[4] catalogue search result and scanned first page [5] . Book from 1699. Naredbe od zbora darxave splitske / dane na svitlo od prisuit. i prip. gna gna Stipana Cosmi arkibiskvpa splitskoga inako Solinskoga, poglauice Dalmatie i sue harvuatske zemglie.
[6] and [7]. By Ivan Dražić: Proslavglienje s. Dujma, parvoga archibiskupa solinskoga braniteglja Splieta grada i svoieh darsciavaa sve Harvaske semglje poglavize / Prikasano piesnim slovinskima po Ivannu Drasichju popu Spliechjaninu. Pris. i priposit. g. Stippanu Cosmi archibiskupu splieskomu priklono poklogneno. - U Bnezih : pritiskano po Antonu Bartoli, 1706.
Unknown author. Search result Note: 2n edition?. Pripraugle[gne] k s misi, pribogogliubne molitve koje imaju misniczih pria i poslie s. misse govoriti prinesene iz latinskoga u harvaski jezik za lasnost i potribu misnikah Harvachianah. - . - U Mleczi : Po J. Tommasinu, 1747.
I'll translate you the text later. Note: all these texts are church texts, and they were printed in Venice.
Even in Venice from 16th century, and Roman Catholic Church at all, it was clear that Croatia existed; though, at that time, under foreign rulers, but still, existed as country ("harvuatske zemglie" = "Croatia"). Kubura 09:14, 13 August 2007 (UTC)


Nonsences by Giovanni Giove[edit]

   1) Marco Marulo is referencied

As well as Jackie Chan , Bruce Lee.... So what?? Artistic names for the foreigners... Do you know they their real names ? Off course not, because you can not pronounce them!!

   2) Marulo was not born in Croatia but in Dalmatia.

In that case Dante Alighieri , Michealngelo ,da Vinci were not italian artists, scientists at all . they were not born in Italy , neither Italy existed in time. And nobody called Rome, Venice, Florence ,Naples as Italian

   2) he wrote Italian poems

your counting is not too good! 3 .

if you are saying the truth and Marulić was writting in toscany language ..... George Bernard Shaw, James Joyce have have been writting in English , but they were not English.

Btw, there was no Italy at that time. Neither Split was italian ever . So these his (never unrevealed) poems might belong to Dalmatia, Croatia, etc. Surely not to Italy.

   3) the old names of the cities were italian (see wikirules for historical names)

Another fake !! Old names were either Illyric, either Greek or Latin.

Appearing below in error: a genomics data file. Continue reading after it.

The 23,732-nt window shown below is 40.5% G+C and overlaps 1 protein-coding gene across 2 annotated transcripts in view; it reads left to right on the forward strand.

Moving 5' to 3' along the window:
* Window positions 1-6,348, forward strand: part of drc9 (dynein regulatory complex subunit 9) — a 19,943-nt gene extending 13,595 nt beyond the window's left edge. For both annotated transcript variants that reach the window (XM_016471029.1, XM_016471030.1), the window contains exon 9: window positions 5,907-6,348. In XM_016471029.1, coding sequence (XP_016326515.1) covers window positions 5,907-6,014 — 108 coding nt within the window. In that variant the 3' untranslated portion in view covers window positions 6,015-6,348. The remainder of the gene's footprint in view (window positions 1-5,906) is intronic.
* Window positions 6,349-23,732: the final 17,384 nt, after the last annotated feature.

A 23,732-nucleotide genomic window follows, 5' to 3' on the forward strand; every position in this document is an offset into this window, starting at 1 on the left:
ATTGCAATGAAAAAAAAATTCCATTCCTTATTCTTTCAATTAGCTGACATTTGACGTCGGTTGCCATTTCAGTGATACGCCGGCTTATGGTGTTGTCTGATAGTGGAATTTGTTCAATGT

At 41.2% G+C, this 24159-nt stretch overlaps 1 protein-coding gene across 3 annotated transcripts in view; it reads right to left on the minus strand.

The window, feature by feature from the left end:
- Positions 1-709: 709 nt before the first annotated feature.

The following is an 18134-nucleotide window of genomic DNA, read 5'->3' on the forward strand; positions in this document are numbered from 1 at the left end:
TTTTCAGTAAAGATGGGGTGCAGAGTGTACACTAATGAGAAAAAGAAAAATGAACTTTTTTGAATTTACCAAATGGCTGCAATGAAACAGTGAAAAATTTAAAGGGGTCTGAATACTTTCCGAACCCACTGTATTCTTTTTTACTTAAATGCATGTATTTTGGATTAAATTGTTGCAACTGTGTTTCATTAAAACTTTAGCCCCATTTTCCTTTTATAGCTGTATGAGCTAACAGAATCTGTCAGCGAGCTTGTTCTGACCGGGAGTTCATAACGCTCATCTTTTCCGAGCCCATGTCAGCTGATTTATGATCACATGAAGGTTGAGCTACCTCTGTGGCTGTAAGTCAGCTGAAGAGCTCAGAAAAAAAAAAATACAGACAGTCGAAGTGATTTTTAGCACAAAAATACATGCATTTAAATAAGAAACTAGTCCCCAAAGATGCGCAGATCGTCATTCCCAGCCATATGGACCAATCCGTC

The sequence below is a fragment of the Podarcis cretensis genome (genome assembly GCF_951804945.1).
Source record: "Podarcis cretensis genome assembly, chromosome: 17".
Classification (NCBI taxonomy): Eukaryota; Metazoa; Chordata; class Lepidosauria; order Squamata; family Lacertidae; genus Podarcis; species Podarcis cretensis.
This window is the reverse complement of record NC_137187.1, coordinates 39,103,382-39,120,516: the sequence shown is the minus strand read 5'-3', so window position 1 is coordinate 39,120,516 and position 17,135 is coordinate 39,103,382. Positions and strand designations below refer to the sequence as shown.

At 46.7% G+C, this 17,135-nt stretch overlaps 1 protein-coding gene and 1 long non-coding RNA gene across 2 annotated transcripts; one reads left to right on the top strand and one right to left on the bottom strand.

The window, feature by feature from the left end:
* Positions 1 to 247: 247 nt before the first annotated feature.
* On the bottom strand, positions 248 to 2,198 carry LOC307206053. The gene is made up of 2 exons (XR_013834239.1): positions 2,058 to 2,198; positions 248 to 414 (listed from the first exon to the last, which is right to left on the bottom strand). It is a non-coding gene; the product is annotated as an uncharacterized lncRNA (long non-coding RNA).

Surely not Italian !!

   4) You, uncivil, do not insult!--Giovanni Giove 21:07, 7 July 2007 (UTC) 

Here we go ! Bingo!!! a high -class civilized irredenta boy... Looking for uncivilized:take a look at a mirror!!

Is there any way to stop those two guys:Giorgio Orsini and Giovanni Giove?? Just spitting out their irredenta propaganda. and at the same time accusing for the things they are doing themselves??

Or we should bring here Roberto Menia

--Anto 10:02, 23 September 2007 (UTC)


University of Padova[edit]

Here is a website of the Italian University of Padova about Marko Marulić. http://marulianum.storia.unipd.it/

On that are list his Croatian works (Opere croate) and Latin works (Opere latine). No any mention of his works in Italian (Toscan or Venetian ) language.


No mather that in the biography of him in Italian is mentiooend his italianized name , the name of the article Marko Marulić (1450-1524)


So much about Italianhood of Marko Marulić. lol --Anto 05:15, 14 October 2007 (UTC)

In the website you are talking about it is written "compose le sue opere in tre lingue: latino, croato e italiano". Just at the beginning.
Anyway the problem of is nationality is easly solved by the words of Francesco Natali.
As we can read by his words Marulo's family had a mixt eritage (his mother's family name was "Alberti" but her name was "Dobriza") but his mother language was "illirian" (=croat).
So, if we consider the mother language, we should have no doubt to consider him as a croat; a croat with also italian origin.

Well , he probably was making experiments with poems in Italian. But , obviously that part of his opus was not neither so important As latin and Croatian. I guess that was the reason for not being mentioned there at all by professors from Padua. --Anto (talk) 19:20, 19 April 2008 (UTC)

Internal links[edit]

Could somebody of the administrators put the internal link to the Italian wiki article about MaruliĆ ???

http://it.wikipedia.org/wiki/Marcus_Marulus

--Anto 16:09, 28 October 2007 (UTC)

portrait[edit]

I found this drawing on the Findagrave.com (link in the article), can anyone check authenticity of this image and see the copyright/use for it? Er-vet-en (talk) 15:06, 24 January 2010 (UTC)

I now know it's not authentic, but an early 20th century depiction. Whoops. —Preceding unsigned comment added by 93.138.84.68 (talk) 13:35, 9 May 2010 (UTC)